I remember the day when a microphone was turned.
It was a public hearing, held in the Summerland Secondary School gym in April, 2014. At issue was the municipality’s Urban Growth Plan.
The plan, also known as the land swap, was extremely controversial. Of all the council decisions I have covered here over the past two decades, this one was by far the most contentious.
The proposal was to remove from the Agricultural Land Reserve 80.34 hectares close to the core of the community and add 91.7 hectares in the Prairie Valley area.
Some believed the land exchange was needed for the community. Others were strongly opposed to the plan. A petition opposing the growth strategy had more than 3,000 signatures, 1,500 from Summerland residents.
The show of opposition was visible, with the Stop the Swap message displayed on signs and bumper stickers.
The hearing lasted more than three hours and during that time, most of the 39 speakers let council know their opposition to the plan.
Speakers lined up, approached the microphone, faced council and talked about why they thought the plan was a bad idea (or, in a few cases, why they thought it was a good idea.)
But then, roughly halfway through the presentations, one of the speakers turned the microphone to face the crowd.
I found this shift puzzling.
The land plan was not a matter for the public to decide. It was not a referendum item. Instead, it was in the hands of the mayor and four councillors. (Two councillors who owned land within the affected area had not participated in any of the discussions or votes, and were not present at any of the hearings on this plan.)
If the public couldn’t vote on this matter, why were speakers addressing the audience? Why not speak to the council members instead?
I have been remembering that public hearing because it has some similarities with an upcoming hearing in Summerland.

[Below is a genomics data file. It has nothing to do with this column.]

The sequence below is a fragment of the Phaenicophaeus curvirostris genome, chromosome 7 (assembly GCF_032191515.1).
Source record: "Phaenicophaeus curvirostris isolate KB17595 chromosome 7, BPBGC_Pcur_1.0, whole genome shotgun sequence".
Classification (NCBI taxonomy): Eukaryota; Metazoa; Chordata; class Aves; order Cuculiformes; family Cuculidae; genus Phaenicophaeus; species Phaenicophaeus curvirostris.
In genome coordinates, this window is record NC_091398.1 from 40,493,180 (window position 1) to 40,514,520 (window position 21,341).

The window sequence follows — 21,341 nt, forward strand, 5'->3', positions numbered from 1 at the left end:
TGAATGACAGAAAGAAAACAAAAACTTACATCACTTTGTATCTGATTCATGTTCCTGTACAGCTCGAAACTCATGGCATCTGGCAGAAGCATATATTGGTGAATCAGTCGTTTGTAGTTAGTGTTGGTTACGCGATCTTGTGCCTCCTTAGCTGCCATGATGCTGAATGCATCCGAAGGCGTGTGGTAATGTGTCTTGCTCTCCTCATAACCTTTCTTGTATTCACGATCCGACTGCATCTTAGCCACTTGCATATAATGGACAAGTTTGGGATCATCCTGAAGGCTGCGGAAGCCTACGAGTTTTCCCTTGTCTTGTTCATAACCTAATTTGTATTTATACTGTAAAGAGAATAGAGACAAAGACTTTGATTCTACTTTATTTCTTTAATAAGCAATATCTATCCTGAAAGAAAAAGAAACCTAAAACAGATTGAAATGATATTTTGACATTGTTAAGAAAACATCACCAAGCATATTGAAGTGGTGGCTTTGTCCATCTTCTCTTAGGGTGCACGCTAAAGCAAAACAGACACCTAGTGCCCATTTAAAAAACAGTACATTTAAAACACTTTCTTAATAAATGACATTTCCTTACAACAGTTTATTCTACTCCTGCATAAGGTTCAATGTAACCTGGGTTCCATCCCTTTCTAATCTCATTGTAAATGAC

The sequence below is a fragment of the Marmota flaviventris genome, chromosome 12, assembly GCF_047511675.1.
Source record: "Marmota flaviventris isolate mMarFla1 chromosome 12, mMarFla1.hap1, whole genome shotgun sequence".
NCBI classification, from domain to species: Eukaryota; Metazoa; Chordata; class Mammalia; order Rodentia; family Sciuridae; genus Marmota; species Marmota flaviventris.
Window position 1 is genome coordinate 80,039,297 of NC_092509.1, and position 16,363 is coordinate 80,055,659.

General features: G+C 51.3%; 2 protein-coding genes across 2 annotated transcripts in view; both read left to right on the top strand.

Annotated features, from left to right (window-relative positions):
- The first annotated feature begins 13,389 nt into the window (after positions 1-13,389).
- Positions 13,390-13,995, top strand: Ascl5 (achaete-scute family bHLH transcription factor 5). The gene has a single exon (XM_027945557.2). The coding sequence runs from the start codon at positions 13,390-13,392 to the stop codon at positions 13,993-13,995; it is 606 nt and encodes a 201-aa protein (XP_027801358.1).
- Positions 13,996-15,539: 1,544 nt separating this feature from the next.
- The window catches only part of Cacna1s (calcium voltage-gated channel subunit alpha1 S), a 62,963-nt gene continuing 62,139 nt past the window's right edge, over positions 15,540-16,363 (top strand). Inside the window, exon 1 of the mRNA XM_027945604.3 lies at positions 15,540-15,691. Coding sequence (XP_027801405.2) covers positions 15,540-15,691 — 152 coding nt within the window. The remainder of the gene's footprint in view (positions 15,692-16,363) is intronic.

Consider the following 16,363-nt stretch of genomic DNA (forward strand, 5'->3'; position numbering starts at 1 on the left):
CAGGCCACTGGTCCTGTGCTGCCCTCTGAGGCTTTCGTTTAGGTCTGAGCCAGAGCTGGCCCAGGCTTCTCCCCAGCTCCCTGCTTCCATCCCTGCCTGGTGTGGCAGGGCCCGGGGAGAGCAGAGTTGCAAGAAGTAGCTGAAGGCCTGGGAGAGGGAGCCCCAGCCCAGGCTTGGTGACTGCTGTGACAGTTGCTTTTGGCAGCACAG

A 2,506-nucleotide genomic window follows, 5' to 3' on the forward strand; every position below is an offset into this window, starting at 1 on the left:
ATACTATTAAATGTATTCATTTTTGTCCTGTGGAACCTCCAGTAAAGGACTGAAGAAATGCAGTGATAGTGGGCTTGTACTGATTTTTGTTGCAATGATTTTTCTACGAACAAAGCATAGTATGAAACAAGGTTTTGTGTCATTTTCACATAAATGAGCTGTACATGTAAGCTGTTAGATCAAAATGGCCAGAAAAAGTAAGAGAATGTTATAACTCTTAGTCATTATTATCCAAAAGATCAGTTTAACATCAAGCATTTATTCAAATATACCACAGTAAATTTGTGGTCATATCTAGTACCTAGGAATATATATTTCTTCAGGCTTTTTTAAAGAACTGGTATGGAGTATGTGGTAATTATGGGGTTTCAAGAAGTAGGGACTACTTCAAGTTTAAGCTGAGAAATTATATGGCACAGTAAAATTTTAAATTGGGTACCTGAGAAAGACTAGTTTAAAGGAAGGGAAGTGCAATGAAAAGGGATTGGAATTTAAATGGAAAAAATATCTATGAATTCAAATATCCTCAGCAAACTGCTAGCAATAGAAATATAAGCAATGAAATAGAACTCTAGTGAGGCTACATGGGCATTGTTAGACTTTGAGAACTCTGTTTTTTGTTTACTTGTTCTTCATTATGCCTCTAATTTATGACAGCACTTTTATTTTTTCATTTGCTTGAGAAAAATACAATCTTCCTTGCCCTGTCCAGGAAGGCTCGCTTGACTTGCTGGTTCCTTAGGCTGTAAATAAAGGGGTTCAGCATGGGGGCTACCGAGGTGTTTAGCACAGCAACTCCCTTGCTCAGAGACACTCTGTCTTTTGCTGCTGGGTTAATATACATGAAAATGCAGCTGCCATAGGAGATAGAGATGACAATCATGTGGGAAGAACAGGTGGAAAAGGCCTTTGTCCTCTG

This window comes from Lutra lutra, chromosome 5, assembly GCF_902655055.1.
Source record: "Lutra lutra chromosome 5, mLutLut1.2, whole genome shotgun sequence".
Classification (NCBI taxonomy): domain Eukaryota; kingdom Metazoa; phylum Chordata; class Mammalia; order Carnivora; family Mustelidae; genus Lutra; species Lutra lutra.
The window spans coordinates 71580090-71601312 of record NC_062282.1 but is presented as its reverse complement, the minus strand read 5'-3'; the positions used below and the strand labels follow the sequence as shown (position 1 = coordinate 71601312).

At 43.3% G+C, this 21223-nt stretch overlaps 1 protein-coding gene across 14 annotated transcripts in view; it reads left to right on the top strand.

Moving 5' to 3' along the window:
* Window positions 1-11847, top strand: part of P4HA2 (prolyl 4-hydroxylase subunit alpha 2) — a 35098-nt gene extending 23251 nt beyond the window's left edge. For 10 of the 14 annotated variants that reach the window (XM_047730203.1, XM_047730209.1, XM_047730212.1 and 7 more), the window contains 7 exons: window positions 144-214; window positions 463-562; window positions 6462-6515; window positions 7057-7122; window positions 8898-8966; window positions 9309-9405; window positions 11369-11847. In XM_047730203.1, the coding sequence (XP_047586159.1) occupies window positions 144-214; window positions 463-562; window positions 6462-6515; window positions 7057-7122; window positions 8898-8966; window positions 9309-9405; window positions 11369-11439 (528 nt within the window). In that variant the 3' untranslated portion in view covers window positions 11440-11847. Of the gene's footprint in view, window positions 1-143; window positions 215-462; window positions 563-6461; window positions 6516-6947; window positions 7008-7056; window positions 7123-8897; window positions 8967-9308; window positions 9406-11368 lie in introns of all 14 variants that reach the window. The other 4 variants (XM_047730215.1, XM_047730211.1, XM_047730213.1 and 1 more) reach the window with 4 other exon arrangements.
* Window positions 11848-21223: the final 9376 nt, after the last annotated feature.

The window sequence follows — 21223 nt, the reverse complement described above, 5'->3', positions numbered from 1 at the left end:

The hearing, on Feb. 5, will give Summerlanders the opportunity to speak out on the Banks Crescent development proposal.
That proposal, while smaller in scale than the land exchange, is equally controversial.
Once again, there is an organized movement in opposition. Signs have been displayed and a petition has been circulating for more than a year.
The petition has more than 3,000 names, with the vast majority from Summerlanders. The level of opposition is quite noticeable.
On the other side, more than 1,200 signed letters of support have been collected, and another 270 people have given support without signatures.
But the decision on the Banks Crescent proposal will not be made by the community. It will not go to a referendum. It will be up to the seven members of municipal council.
Since council will make the decision, it is important for speakers to face the council members, not the audience.
It is not about the number of people for or against this development.
In a statement on the public hearing, Linda Tynan, chief administrative officer for the community, said, “There is no requirement in the legislation that the elected officials must vote in accordance with the wishes of the majority of opinions expressed at the public hearing. Elected officials must hear everything and then make a decision.”
The decision will be made by the seven people who sit at the council table, not the thousands who have signed support letters or petition forms.
The challenge at this hearing will be to present strong, well-reasoned arguments for or against this development proposal.
John Arendt is the editor of the Summerland Review.